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Human

Humans (taxonomically Homo sapiens) are the only extant members of the subtribe Hominina.

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Human body

The human body is the entire structure of a human being.

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I. M. Sechenov Institute of Evolutionary Physiology and Biochemistry

The I. M. Sechenov Institute of Evolutionary Physiology and Biochemistry (IEPHB) is a facility in Saint Petersburg, Russia, dedicated to research in the fields of biochemistry and evolutionary physiology.

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Immunity (medical)

In biology, immunity is the balanced state of multicellular organisms having adequate biological defenses to fight infection, disease, or other unwanted biological invasion, while having adequate tolerance to avoid allergy, and autoimmune diseases.

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Integrative and Comparative Biology

Integrative and Comparative Biology is the scientific journal for the Society for Integrative and Comparative Biology (formerly the American Society of Zoologists).

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John Speakman

Jonathan Roger Speakman (born 1958) is a British biologist working at the University of Aberdeen, Institute of Biological and Environmental Sciences, for which he was Director from 2007 to 2011.

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Journal of Evolutionary Biology

The Journal of Evolutionary Biology is a bimonthly peer-reviewed scientific journal covering the field of evolutionary biology.

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Kleiber's law

Kleiber's law, named after Max Kleiber for his biology work in the early 1930s, is the observation that, for the vast majority of animals, an animal's metabolic rate scales to the ¾ power of the animal's mass.

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Krogh's principle

Krogh's principle states that "for such a large number of problems there will be some animal of choice, or a few such animals, on which it can be most conveniently studied." This concept is central to those disciplines of biology that rely on the comparative method, such as neuroethology, comparative physiology, and more recently functional genomics.

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Latitude

In geography, latitude is a geographic coordinate that specifies the north–south position of a point on the Earth's surface.

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Leon Orbeli

Leon Abgarovich Orbeli (Լևոն Աբգարի Օրբելի, Levon Abgari Orbeli; Леон Абгарович Орбели, Levon Abgarovich Orbeli; June 25, 1882 – December 9, 1958) was an Armenian physiologist active in the Russian SFSR.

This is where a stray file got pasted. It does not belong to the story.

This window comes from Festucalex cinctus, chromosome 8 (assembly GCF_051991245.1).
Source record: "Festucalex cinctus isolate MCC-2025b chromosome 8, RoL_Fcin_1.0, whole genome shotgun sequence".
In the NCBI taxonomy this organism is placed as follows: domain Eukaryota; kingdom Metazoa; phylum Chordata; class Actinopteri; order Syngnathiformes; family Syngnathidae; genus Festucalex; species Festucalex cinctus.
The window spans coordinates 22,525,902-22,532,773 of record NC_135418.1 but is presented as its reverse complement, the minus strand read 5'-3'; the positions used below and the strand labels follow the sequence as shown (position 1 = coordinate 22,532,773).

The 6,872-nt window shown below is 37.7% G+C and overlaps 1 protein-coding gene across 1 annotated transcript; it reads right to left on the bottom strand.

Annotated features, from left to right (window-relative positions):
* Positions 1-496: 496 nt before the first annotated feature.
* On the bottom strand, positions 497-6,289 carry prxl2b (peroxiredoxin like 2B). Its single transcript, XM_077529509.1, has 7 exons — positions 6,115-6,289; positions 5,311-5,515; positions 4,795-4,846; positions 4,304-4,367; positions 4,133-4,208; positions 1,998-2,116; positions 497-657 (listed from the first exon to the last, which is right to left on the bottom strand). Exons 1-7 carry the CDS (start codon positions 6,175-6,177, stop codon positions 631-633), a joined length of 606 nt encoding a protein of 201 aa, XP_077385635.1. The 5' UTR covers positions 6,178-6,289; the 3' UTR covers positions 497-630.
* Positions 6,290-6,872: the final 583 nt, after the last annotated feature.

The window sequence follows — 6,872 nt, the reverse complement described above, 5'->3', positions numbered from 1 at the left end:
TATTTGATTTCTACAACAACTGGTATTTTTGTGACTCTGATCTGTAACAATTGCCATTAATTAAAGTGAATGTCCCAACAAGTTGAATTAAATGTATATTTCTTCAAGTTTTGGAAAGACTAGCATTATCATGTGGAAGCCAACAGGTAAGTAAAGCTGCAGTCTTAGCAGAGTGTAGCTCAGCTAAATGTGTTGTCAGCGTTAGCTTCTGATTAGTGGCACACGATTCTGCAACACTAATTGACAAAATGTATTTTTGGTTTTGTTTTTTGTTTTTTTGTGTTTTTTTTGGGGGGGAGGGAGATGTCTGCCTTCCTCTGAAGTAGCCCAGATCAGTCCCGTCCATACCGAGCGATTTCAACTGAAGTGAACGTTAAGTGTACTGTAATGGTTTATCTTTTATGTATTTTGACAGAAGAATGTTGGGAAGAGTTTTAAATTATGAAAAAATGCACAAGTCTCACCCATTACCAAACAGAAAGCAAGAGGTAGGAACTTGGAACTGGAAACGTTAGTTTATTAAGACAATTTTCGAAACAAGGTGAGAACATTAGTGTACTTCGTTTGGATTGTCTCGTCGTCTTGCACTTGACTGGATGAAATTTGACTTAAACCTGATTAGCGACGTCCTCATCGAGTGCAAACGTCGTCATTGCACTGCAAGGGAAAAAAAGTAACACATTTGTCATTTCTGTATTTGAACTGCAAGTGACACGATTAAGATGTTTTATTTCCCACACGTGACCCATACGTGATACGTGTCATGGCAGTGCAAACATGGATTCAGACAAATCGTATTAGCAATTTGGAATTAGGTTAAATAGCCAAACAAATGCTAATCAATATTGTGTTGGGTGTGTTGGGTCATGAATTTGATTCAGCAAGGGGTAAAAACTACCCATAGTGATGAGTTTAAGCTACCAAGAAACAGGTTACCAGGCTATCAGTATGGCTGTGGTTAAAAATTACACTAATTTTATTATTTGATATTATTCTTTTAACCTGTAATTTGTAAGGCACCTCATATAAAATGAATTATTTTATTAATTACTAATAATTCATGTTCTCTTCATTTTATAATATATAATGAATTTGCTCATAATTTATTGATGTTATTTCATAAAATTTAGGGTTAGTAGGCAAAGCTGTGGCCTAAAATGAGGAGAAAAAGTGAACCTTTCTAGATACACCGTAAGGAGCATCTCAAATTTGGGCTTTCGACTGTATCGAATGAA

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Life history theory

Life history theory is an analytical frameworkVitzthum, V. (2008).

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List of physiologists

This is a list of physiologists who have Wikipedia articles, in alphabetical order by surname.

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Longevity

The word "longevity" is sometimes used as a synonym for "life expectancy" in demography.

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Metabolic theory of ecology

The metabolic theory of ecology (MTE) is an extension of Kleiber's law and posits that the metabolic rate of organisms is the fundamental biological rate that governs most observed patterns in ecology.

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Molecular evolution

Molecular evolution is the process of change in the sequence composition of cellular molecules such as DNA, RNA, and proteins across generations.

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Morphology (biology)

Morphology is a branch of biology dealing with the study of the form and structure of organisms and their specific structural features.

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Mortality rate

Mortality rate, or death rate, is a measure of the number of deaths (in general, or due to a specific cause) in a particular population, scaled to the size of that population, per unit of time.

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National Science Foundation

The National Science Foundation (NSF) is a United States government agency that supports fundamental research and education in all the non-medical fields of science and engineering.

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Optimality model

In biology, optimality models are a tool used to evaluate the costs and benefits of different organismal features, traits, and characteristics, including behavior, in the natural world.

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Organism

In biology, an organism (from Greek: ὀργανισμός, organismos) is any individual entity that exhibits the properties of life.

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Outline of academic disciplines

An academic discipline or field of study is a branch of knowledge that is taught and researched as part of higher education.

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Parasitism